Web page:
bird to the vet to have them clipped.
There are some pet stores that allow you to pick up birds,
and there are pet fairs where you are literally surrounded by birds. You
must wash your hands immediately when you get home, and if you've
allowed a bird to sit on your shoulder, put your shirt into the wash immediately.
I know a bird loving couple that enters their house through the laundry
room and immediately change their clothes and then take a shower. This
may sound a bit drastic, but diseases are easy to spread and there's no
such thing as being too careful. It would be terrible for your little cockatiel
to become sick just because you didn't wash your hands. You don't know
where these birds at pet stores and bird fairs have been, it's better to
be safe than sorry.
Occasionally, it may be necessary to have your cockatiel's
toes trimmed. Plenty of hard perches in the cage should take care of that,
but sometimes, and especially if you have a cloth perch or two, they don't.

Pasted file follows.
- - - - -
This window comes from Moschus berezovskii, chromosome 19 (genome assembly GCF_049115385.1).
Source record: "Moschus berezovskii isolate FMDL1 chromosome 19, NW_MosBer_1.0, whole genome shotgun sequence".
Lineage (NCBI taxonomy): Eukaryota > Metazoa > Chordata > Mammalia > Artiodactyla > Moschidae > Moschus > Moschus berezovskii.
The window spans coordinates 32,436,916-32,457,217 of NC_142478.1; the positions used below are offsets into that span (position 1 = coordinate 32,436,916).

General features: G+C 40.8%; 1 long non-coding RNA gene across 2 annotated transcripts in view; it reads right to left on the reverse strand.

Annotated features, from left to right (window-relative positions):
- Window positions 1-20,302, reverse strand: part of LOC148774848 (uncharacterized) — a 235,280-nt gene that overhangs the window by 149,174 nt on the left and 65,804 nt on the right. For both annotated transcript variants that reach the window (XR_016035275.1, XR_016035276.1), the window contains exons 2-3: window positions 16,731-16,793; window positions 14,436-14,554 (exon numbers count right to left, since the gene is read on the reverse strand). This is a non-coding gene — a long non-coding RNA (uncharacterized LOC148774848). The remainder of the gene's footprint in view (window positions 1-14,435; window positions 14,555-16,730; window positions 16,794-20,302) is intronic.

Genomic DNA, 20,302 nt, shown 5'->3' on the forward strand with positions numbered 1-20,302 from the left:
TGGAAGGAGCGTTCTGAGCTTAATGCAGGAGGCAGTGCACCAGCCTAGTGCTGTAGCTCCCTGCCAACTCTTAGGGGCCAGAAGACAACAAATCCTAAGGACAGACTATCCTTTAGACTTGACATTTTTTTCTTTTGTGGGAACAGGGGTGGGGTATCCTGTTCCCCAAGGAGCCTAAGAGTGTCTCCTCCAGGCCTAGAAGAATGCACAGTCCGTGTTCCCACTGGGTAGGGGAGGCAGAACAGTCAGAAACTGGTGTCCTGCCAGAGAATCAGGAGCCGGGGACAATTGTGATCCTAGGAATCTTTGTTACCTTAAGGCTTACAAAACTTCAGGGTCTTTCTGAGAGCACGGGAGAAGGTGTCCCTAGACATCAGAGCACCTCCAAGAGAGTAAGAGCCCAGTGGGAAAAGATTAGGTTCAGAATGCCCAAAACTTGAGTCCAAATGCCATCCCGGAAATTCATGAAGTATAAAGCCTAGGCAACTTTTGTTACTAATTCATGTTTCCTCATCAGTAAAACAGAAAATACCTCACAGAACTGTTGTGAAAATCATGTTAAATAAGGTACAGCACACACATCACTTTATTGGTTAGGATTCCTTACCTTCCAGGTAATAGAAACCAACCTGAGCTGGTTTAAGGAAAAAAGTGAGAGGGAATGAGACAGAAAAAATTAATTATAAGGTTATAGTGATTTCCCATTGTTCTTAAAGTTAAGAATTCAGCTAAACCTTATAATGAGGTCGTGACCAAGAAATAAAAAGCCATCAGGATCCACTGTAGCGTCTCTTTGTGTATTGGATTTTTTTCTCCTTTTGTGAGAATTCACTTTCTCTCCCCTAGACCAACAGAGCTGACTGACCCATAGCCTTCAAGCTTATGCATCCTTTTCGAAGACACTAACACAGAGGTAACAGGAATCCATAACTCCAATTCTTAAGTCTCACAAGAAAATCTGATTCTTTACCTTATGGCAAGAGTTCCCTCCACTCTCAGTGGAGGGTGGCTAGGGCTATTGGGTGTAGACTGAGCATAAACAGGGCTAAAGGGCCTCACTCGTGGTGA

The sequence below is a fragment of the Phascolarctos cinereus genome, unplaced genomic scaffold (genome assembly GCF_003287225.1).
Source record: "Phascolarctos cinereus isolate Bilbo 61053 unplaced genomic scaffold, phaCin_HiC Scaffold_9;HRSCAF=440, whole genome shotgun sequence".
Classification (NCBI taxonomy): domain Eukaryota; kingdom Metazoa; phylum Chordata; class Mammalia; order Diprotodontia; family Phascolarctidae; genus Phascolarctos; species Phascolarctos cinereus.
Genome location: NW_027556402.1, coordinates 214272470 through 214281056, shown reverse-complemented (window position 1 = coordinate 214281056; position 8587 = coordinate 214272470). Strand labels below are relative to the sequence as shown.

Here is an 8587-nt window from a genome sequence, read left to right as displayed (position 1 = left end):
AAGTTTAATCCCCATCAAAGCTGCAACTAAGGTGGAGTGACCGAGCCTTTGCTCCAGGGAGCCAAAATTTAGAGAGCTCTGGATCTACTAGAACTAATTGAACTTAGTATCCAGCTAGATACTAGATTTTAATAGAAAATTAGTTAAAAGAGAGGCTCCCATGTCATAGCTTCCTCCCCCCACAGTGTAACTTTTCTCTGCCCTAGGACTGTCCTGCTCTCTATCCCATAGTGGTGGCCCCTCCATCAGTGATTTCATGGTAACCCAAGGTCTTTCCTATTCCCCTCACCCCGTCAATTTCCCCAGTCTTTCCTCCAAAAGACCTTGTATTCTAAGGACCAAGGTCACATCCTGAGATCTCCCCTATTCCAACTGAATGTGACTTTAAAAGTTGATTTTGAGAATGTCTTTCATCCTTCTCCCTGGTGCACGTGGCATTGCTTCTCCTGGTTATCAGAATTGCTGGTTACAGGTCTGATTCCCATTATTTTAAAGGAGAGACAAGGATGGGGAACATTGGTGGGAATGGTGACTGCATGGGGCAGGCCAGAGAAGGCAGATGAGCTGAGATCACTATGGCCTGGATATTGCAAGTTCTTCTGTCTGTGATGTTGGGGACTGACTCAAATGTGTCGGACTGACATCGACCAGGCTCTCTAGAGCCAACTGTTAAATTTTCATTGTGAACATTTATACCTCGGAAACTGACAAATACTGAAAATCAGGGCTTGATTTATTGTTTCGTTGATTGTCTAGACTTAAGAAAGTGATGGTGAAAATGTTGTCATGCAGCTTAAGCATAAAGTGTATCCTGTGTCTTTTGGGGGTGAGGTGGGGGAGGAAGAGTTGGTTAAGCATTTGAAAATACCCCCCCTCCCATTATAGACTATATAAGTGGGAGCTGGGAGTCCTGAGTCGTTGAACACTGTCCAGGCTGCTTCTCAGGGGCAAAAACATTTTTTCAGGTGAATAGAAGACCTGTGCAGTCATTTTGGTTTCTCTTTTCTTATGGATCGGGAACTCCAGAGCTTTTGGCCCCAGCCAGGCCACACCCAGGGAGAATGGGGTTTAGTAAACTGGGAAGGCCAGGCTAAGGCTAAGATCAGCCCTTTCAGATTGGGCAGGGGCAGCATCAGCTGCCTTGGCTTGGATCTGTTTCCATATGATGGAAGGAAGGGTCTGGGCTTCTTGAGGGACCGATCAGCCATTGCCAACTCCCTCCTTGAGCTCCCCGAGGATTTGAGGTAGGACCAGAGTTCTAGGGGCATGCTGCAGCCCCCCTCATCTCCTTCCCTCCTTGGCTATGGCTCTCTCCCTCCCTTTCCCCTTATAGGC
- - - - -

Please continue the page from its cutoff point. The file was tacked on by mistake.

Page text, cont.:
Cutting 'tiel claws is a lot like cutting dog toenails, because they have
a quick which will bleed profusely if you cut it. Cockatiel toes are black,
so it's a bit of guesswork. I advise either making sure they have plenty
of hard perches, or seeing a vet to trim them until you get a feel for
Birds are very prone to stress related illnesses, so it's
better if you avoid stress totally. Some circumstances you are unable to
control - your bird may be molting, you may get a new puppy or new bird,
or you could go away on vacation. You should make sure your bird has plenty
of its favorite toys around, and leave it alone if it wants to be in these